For Hudson Jurors, Cell Phone Forensics Were Key

Friday morning 9-3 split leaning to guilt was resolved hours later

It all came down to cell phone records.

With a mountain of circumstantial evidence to consider, the twelve jurors who convicted William Balfour on Friday said they needed to understand the chain of events in order to see the case more clearly. They were able to do that, they said, with testimony from a forensic investigator who helped triangulate the location of Balfour's phone on the morning that Oscar-winning actress Jennifer Hudson's mother and brother were found slain.

"Once we were able to piece the timing together, where we realized that he could not be at two places at one time... We were able to put a timeline together," said juror Paula Holcomb "At such and such a time he was here, at such and such a time he was here, at such and such a time the phone was no where on the radar."

Jurors deliberated for three days before reaching their verdict against Balfour, a former gang member who was the estranged husband of Hudson's sister at the time of the murders.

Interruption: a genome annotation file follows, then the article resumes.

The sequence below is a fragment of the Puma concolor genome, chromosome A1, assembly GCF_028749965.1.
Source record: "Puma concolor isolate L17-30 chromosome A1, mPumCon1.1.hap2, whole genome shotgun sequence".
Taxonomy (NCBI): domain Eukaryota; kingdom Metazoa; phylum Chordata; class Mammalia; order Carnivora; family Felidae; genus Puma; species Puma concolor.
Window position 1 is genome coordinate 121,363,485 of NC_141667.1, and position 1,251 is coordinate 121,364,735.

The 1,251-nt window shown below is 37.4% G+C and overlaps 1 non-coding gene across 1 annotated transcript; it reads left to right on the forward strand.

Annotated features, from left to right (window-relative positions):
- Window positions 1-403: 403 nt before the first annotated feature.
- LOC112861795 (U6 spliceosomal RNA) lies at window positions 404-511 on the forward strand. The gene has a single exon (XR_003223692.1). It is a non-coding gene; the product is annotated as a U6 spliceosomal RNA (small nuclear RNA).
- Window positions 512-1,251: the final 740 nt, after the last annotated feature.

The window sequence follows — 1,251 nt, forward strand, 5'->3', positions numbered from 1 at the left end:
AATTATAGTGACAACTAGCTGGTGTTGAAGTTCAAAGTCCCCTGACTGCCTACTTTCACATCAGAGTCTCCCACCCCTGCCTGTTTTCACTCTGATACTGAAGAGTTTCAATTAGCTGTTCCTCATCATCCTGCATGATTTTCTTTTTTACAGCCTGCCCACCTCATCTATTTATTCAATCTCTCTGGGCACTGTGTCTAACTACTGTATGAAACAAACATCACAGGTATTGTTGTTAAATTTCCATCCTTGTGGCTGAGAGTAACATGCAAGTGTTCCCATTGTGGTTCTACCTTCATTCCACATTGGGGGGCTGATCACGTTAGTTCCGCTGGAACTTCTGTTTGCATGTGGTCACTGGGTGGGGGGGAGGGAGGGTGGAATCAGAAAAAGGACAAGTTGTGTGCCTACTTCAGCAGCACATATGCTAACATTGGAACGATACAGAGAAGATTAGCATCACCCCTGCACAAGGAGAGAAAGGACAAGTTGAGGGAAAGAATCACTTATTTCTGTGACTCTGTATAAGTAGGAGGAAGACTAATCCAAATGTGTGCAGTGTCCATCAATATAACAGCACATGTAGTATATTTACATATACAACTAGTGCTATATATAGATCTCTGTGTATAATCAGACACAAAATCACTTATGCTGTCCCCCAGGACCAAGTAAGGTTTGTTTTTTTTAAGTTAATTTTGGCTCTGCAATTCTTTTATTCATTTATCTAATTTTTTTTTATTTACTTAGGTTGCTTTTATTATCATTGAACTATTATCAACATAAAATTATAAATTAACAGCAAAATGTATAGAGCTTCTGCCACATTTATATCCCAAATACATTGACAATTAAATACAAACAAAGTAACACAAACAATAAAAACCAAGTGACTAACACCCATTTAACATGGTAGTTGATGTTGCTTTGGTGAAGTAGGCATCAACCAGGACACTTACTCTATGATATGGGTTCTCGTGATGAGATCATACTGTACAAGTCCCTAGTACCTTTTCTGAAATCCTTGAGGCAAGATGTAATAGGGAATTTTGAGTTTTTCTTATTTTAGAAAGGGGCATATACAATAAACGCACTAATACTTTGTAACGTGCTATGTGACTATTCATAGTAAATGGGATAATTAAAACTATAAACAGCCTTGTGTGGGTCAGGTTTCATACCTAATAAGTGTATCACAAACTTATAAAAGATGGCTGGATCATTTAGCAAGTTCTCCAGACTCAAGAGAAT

Just an hour before their unanimous verdict on all counts, they sent a note to the judge that three jurors still weren't fully convinced of his guilt.

"There were three of us who just needed to see the picture a little clearer," said juror Jacinta Gholston.

Jurors told reporters afterward that their deliberations were thorough and cordial, and that Jennifer Hudson's celebrity didn't influence them.

"This wasn't a case about Jennifer Hudson for us," said Gholston. "This was a case about William Balfour, and so for us her celebrity really had nothing to do with it. It's unfortunate that it was her family, but this was not, for us, the Jennifer Hudson case. This was the people of Illinois against William Balfour."

The jury foreman said he hoped the verdict would bring Hudson closure.
"I hope she can put this thing behind her and get on with the rest of her life," Robert Smith, a 47-year-old employee at Chicago Public Schools told reporters outside court.  

The jurors said the case was a difficult one to consider and conceded that they even felt sorry for the man whose fate they held in their hands. Balfour's 31st birthday was Thursday.

"Some of us tried to make him innocent, but the facts and everything just wasn't there. We tried. That's what took us so long. We had to pick everything apart. ... at some points we all did feel sorry for him," said juror Tracie Austin.

Hudson declined to speak to the media, but later released a written statement with her sister.

"We have felt the love," they said.

A recap of trial coverage:

Copyright AP - Associated Press
Contact Us